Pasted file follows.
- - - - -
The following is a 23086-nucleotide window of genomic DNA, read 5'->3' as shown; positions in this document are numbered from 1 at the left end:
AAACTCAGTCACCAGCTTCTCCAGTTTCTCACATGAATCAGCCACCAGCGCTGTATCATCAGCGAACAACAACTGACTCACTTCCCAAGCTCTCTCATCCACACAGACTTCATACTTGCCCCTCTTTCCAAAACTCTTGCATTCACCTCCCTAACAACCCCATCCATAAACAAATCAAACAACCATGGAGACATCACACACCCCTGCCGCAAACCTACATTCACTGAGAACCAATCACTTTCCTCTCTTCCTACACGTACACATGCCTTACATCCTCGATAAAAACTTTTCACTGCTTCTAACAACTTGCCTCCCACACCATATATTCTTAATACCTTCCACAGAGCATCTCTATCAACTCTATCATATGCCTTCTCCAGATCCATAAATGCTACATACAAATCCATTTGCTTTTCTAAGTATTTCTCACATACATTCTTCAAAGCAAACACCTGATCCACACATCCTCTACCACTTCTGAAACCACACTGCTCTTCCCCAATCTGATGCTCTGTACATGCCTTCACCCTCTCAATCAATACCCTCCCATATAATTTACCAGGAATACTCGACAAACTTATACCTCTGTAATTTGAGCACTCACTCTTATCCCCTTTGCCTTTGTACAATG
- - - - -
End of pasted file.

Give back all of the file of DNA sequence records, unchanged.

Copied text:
The following is a 23086-nucleotide window of genomic DNA, read 5'->3' as shown; positions in this document are numbered from 1 at the left end:
AAACTCAGTCACCAGCTTCTCCAGTTTCTCACATGAATCAGCCACCAGCGCTGTATCATCAGCGAACAACAACTGACTCACTTCCCAAGCTCTCTCATCCACACAGACTTCATACTTGCCCCTCTTTCCAAAACTCTTGCATTCACCTCCCTAACAACCCCATCCATAAACAAATCAAACAACCATGGAGACATCACACACCCCTGCCGCAAACCTACATTCACTGAGAACCAATCACTTTCCTCTCTTCCTACACGTACACATGCCTTACATCCTCGATAAAAACTTTTCACTGCTTCTAACAACTTGCCTCCCACACCATATATTCTTAATACCTTCCACAGAGCATCTCTATCAACTCTATCATATGCCTTCTCCAGATCCATAAATGCTACATACAAATCCATTTGCTTTTCTAAGTATTTCTCACATACATTCTTCAAAGCAAACACCTGATCCACACATCCTCTACCACTTCTGAAACCACACTGCTCTTCCCCAATCTGATGCTCTGTACATGCCTTCACCCTCTCAATCAATACCCTCCCATATAATTTACCAGGAATACTCGACAAACTTATACCTCTGTAATTTGAGCACTCACTCTTATCCCCTTTGCCTTTGTACAATG